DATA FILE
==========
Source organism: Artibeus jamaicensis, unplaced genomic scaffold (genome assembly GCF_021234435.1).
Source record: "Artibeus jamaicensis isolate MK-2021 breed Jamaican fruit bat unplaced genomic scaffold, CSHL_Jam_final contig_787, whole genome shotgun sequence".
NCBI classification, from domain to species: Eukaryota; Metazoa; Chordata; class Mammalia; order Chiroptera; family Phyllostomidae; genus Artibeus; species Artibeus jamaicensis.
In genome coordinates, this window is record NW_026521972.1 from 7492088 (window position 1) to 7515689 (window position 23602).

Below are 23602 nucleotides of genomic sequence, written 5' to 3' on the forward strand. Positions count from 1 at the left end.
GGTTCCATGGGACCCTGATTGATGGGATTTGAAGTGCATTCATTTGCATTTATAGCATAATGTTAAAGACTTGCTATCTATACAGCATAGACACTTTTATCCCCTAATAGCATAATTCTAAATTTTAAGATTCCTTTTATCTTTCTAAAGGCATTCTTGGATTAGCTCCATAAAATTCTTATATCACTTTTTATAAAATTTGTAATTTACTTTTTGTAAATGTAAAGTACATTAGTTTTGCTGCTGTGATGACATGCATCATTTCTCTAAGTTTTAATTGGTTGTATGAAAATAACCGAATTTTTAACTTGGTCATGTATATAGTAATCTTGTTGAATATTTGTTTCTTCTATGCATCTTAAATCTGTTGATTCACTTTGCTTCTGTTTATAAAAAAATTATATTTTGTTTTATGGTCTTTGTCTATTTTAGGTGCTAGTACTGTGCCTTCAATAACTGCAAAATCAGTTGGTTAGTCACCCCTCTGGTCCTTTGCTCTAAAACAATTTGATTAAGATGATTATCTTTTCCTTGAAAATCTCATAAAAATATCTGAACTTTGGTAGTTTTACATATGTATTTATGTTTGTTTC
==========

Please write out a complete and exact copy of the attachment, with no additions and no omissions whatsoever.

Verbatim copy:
Source organism: Artibeus jamaicensis, unplaced genomic scaffold (genome assembly GCF_021234435.1).
Source record: "Artibeus jamaicensis isolate MK-2021 breed Jamaican fruit bat unplaced genomic scaffold, CSHL_Jam_final contig_787, whole genome shotgun sequence".
NCBI classification, from domain to species: Eukaryota; Metazoa; Chordata; class Mammalia; order Chiroptera; family Phyllostomidae; genus Artibeus; species Artibeus jamaicensis.
In genome coordinates, this window is record NW_026521972.1 from 7492088 (window position 1) to 7515689 (window position 23602).

Below are 23602 nucleotides of genomic sequence, written 5' to 3' on the forward strand. Positions count from 1 at the left end.
GGTTCCATGGGACCCTGATTGATGGGATTTGAAGTGCATTCATTTGCATTTATAGCATAATGTTAAAGACTTGCTATCTATACAGCATAGACACTTTTATCCCCTAATAGCATAATTCTAAATTTTAAGATTCCTTTTATCTTTCTAAAGGCATTCTTGGATTAGCTCCATAAAATTCTTATATCACTTTTTATAAAATTTGTAATTTACTTTTTGTAAATGTAAAGTACATTAGTTTTGCTGCTGTGATGACATGCATCATTTCTCTAAGTTTTAATTGGTTGTATGAAAATAACCGAATTTTTAACTTGGTCATGTATATAGTAATCTTGTTGAATATTTGTTTCTTCTATGCATCTTAAATCTGTTGATTCACTTTGCTTCTGTTTATAAAAAAATTATATTTTGTTTTATGGTCTTTGTCTATTTTAGGTGCTAGTACTGTGCCTTCAATAACTGCAAAATCAGTTGGTTAGTCACCCCTCTGGTCCTTTGCTCTAAAACAATTTGATTAAGATGATTATCTTTTCCTTGAAAATCTCATAAAAATATCTGAACTTTGGTAGTTTTACATATGTATTTATGTTTGTTTC